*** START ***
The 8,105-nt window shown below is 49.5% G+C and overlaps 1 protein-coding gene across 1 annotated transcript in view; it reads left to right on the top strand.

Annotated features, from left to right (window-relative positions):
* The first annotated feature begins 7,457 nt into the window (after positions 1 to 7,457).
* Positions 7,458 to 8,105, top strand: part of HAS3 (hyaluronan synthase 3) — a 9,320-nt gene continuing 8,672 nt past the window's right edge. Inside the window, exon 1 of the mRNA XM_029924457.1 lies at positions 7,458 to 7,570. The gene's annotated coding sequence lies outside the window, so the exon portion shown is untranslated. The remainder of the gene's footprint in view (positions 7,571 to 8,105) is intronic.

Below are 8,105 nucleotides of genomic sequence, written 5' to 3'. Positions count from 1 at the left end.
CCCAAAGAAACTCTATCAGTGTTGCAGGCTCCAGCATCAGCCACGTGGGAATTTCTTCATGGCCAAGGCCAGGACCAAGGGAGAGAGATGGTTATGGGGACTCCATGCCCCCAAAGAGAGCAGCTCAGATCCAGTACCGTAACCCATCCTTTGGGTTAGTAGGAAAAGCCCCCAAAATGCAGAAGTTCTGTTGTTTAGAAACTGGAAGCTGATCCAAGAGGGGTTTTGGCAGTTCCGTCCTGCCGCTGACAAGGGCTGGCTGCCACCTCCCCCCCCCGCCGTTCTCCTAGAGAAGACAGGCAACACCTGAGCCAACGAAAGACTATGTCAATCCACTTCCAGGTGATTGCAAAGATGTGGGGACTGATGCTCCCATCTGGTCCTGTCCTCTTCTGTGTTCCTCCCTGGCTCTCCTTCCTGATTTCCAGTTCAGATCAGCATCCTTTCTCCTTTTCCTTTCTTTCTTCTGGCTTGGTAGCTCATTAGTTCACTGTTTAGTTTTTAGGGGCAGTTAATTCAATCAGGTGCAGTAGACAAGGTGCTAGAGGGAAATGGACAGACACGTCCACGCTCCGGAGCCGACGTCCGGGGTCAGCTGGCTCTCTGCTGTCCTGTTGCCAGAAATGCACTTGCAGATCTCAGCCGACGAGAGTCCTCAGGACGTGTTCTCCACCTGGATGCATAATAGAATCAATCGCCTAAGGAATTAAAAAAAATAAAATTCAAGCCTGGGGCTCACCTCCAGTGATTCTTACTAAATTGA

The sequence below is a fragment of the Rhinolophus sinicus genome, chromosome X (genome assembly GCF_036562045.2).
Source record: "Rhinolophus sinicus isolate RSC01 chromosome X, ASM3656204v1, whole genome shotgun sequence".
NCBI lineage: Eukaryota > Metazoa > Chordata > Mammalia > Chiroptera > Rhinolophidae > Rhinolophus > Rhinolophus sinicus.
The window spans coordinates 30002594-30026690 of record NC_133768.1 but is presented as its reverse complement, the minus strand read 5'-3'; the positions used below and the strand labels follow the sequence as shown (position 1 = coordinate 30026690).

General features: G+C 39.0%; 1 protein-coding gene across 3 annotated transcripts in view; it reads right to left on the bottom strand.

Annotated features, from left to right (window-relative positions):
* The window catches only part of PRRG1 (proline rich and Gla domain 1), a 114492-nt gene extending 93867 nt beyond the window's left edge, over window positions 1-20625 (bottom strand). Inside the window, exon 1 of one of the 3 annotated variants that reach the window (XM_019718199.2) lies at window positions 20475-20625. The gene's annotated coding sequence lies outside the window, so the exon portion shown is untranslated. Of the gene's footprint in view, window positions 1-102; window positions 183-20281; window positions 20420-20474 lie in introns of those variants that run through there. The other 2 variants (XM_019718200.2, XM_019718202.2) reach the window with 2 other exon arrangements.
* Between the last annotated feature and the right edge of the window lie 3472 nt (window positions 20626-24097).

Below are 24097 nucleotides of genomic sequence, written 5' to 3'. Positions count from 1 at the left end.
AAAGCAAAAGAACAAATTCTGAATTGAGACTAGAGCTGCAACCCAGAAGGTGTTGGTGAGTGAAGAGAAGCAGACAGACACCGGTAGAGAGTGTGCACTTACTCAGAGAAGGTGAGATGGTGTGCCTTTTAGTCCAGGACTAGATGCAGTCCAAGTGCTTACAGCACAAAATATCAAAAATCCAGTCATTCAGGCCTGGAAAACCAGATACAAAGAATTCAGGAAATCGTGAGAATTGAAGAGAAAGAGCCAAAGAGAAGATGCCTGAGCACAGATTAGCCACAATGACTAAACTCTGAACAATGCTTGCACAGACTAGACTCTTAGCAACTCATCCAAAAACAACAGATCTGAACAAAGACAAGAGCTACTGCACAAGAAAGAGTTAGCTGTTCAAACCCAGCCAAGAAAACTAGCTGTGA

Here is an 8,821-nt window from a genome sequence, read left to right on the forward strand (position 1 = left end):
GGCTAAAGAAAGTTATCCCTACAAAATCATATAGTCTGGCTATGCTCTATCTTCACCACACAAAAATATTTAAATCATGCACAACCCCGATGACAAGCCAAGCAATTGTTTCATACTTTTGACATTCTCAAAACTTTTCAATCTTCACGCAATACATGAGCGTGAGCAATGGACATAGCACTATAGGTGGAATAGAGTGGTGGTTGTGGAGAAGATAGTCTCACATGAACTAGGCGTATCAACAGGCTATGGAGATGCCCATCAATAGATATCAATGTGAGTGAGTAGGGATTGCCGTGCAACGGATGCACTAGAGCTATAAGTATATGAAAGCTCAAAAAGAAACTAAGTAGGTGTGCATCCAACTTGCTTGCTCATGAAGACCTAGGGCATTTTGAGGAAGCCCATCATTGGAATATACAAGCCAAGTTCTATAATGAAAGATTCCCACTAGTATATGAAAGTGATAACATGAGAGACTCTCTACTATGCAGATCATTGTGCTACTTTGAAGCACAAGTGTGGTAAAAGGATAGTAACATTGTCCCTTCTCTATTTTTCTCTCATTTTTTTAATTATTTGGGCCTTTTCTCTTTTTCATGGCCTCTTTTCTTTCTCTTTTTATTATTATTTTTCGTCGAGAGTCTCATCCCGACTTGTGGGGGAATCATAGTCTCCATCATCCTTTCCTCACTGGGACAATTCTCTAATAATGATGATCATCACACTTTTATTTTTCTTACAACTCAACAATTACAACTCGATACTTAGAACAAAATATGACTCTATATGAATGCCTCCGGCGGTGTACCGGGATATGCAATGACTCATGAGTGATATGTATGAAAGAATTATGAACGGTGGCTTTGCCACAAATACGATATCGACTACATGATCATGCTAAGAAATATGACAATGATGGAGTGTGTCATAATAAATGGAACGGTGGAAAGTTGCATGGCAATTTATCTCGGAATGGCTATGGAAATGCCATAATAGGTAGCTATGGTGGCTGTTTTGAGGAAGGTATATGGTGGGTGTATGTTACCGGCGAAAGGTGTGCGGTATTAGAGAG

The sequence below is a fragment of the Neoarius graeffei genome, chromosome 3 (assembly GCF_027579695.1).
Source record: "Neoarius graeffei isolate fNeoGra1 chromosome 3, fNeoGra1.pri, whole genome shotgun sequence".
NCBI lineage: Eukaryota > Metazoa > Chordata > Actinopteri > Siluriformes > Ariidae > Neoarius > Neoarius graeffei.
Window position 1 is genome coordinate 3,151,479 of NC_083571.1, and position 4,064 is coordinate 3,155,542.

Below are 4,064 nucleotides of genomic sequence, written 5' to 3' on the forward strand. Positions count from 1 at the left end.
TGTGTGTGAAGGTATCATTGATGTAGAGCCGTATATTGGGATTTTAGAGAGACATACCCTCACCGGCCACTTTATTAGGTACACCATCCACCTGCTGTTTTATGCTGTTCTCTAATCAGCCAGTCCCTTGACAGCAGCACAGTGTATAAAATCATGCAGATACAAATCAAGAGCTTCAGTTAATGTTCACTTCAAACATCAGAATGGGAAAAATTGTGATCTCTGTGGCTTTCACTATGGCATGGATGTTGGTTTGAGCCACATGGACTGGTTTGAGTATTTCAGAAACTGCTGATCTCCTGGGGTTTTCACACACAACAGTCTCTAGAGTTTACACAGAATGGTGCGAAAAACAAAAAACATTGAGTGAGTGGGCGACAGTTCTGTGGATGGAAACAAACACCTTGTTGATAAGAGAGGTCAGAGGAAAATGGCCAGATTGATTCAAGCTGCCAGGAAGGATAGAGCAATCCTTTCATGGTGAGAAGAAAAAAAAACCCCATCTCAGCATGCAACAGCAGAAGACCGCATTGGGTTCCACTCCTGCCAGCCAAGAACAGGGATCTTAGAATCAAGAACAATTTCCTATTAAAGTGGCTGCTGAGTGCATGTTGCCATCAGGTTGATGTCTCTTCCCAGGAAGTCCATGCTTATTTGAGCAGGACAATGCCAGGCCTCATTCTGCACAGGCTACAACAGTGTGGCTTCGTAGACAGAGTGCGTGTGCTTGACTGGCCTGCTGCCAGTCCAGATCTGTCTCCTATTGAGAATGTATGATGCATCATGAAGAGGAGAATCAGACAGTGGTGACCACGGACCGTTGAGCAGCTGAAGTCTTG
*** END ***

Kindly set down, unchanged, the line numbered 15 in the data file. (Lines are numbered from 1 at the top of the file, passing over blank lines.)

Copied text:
Below are 24097 nucleotides of genomic sequence, written 5' to 3'. Positions count from 1 at the left end.